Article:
Bad Sectors on HDD

June 16, 2008 at 07:17:56
Specs: Windows XP, 2.8ghz/512mb
I was told from a technician if i got bad sectors on my Hard drive that its time to buy a new Hard Drive. But i read on some posts in here, they seem to say you can fix bad sectors.

So what should i do?

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June 16, 2008 at 07:38:38
What the technician said is right.
Bad sectors are caused by physical flaws on the disks (platters) inside the drive.
No hard drive is 100% free of flaws, but they have automatic routines that find them and new good sector locations are assigned from a reserved small percentage of the data storage area not normally visible to you - you do not normally find any bad sectors at all because of that. If bad sectors are found by software in Windows, that means the whole reserved amount has been used up and bad sectors can no longer be replaced by good ones and bad sectors are therefore found and are visible tro software that can test for them. The chances are 95% or more the situation will only get worse with time - whether it's slowly or quickly is random - if you are seeing more of them in a short time, you don't have much time.

If you have data that is valuable to you, retrieve it and copy it, or back it up, to someplace else, while you still can, and get yourself another hard drive - they're cheaper than they're ever been.

In your case, if you want to be able to use the original brand name supplied software installed on the orginal hard drive, if you have not already made a set of Recovery CDs, if your model is recent enough you may be able to order that set from the brand name web site for your exact model for a reasonable fee.
If you don't have or can no longer get that Recovery CD set, there are other things you need to have and do to set up the new hard drive and Windows.

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June 16, 2008 at 07:56:38
ok thx for clearing that up for me.

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June 16, 2008 at 12:02:33
Occasionally, for whatever reason, sectors get marked bad that are really OK. The dos command format/c X: (where X: is the drive letter) will test sectors marked bad as it formats the drive.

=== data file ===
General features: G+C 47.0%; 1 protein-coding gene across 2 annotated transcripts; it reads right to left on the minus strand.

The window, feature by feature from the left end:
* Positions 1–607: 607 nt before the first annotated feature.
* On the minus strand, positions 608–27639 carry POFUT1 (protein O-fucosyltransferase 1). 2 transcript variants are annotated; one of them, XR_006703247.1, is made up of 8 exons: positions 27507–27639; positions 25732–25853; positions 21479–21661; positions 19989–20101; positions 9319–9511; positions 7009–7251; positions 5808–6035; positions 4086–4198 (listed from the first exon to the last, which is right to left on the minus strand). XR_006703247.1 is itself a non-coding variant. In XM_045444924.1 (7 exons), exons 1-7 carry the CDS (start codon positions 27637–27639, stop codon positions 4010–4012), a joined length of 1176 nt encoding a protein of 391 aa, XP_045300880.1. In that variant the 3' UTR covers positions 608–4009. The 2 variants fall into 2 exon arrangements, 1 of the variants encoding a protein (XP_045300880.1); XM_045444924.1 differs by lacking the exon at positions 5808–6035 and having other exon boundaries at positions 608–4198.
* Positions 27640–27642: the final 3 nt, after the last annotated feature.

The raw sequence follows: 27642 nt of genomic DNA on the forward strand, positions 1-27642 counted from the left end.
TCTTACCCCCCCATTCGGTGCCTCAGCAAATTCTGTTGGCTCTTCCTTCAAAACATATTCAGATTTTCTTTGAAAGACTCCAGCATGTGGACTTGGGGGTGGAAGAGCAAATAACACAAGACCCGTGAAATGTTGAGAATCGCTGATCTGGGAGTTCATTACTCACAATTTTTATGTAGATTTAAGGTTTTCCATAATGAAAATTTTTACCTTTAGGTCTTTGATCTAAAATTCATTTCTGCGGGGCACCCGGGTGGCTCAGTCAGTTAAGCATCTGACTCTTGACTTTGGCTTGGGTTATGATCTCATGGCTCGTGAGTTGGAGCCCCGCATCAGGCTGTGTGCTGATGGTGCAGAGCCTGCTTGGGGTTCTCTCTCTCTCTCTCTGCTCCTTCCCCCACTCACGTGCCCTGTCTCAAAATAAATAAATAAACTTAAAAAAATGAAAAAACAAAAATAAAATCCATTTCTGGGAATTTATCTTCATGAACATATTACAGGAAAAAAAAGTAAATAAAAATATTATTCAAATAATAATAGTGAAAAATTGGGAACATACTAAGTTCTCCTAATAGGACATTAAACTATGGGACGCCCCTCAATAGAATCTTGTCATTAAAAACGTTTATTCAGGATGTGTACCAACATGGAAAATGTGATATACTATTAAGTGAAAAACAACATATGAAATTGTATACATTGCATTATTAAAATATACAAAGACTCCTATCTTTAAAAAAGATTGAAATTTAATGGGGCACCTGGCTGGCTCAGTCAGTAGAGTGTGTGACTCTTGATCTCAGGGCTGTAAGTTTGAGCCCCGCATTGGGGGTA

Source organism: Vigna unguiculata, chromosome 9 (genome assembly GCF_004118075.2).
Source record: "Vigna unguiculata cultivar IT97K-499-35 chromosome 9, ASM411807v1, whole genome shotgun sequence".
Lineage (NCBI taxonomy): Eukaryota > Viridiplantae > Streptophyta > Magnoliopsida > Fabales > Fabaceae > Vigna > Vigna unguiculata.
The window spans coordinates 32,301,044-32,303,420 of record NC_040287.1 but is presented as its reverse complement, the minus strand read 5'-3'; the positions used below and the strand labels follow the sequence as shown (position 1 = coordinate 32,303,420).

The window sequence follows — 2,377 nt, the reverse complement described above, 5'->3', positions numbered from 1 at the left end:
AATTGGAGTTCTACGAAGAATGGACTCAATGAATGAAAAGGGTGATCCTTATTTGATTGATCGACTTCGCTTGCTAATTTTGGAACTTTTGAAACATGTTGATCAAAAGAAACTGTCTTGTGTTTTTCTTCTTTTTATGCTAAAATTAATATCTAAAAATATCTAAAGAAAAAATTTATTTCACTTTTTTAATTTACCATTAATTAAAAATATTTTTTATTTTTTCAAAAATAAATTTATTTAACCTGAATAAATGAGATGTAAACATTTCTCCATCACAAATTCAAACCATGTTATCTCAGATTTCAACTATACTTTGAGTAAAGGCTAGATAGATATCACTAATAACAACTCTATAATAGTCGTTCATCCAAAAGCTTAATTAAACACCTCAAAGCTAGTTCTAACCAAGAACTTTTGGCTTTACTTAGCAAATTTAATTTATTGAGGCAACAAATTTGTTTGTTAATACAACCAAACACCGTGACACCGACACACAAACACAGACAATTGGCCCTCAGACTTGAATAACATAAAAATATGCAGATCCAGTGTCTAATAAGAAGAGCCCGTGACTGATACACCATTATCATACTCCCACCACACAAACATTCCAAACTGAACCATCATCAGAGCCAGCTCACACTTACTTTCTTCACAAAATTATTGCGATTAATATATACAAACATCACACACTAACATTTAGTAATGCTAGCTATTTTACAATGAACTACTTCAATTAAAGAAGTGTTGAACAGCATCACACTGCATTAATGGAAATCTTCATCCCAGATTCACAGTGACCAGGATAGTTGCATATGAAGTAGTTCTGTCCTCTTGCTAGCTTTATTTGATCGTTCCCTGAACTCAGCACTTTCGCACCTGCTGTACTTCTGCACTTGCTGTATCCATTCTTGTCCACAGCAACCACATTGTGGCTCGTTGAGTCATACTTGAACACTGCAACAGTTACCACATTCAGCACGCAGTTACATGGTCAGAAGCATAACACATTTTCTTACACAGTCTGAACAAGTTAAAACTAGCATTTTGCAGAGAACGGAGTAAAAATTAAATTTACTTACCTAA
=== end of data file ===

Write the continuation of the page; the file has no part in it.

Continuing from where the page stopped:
A low level format will wipe the bad sector table and can sometimes give a fresh start. But you need to be careful when doing that. Most LLF programs are designed for older drives or specific drive models. So although it can usually be done it's not always a good idea.

I know norton utilities had, and maybe still has, a disk editing program that allowed you to manually mark or unmark bad sectors.

But almost always bad sectors are due to physically bad areas on the hard drive platters and there is no cure.

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June 16, 2008 at 14:15:12
You might be able to fix bad sectors. What you normally do is do a low level format. And then re-test. Bad sectors can happen for various reasons not all because of damage..

For what it is worth, you might consider a backup plan and one that includes hard drive failure just in case.

"Best Practices", Event viewer, host file, perfmon, are in my top 10

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June 16, 2008 at 15:29:41
I think best solution for me is to buy a new HD, computer is 5 years old. I scanned the HD after it starting randomly rebootin. Thought i fixed it by disabling a couple programs on startup. But after doing sp3 updates for windows xp, it reboots again, this time during bootup process. This is when i decided to do a surface scan using a himen boot cd. And it found 2 B bad sectors on the HD. Most likely i think the updates installed on the bad sector, and windows cant read from it. Reason why it keeps rebooting.

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June 17, 2008 at 09:22:31
I think you are wise to replace the drive.

Many older hard drives and most newer ones have only a 3 year warranty.
Seagate has seen fit, since about 2 years ago, to extend that to 5 years for most of their hard drives, and a few other makers have some models with that too.

There are all sorts of reasons for rebooting. Some are caused by software problems, some by hardware problems (e.g. most often a faulty power supply, or overheating of some sort).
But you should not be finding bad sectors.
If the boot cd program found some, hard drive diagnostics will probably find more than that because their tests are more thorough.

What DAVEINCAPS mentioned can happen if you copy a whole partition that has actual bad sectors to a destination that does not - the table that keeps track of where bad sectors are within the partition is copied as well - in that case the bad sectors are falsely marked. That is very difficult to fix in XP and below without deleting the partition, but can be fixed in Vista.
However, you won't have problems with the data on that destination because of bad sectors, because they are not there.

What jefro mentions is only of use if you have only one or only a few bad sectors, and more do not appear over a reasonably long amount of time - otherwise it's inevitable the drive will fail, and a waste of time.

Most hard drive manufacturer's diagnostics will quit testing if more than a certain number, e.g. 100, bad sectors are found, or if SMART has been tripped with certain errors, because that indicates the drive is definately dying.

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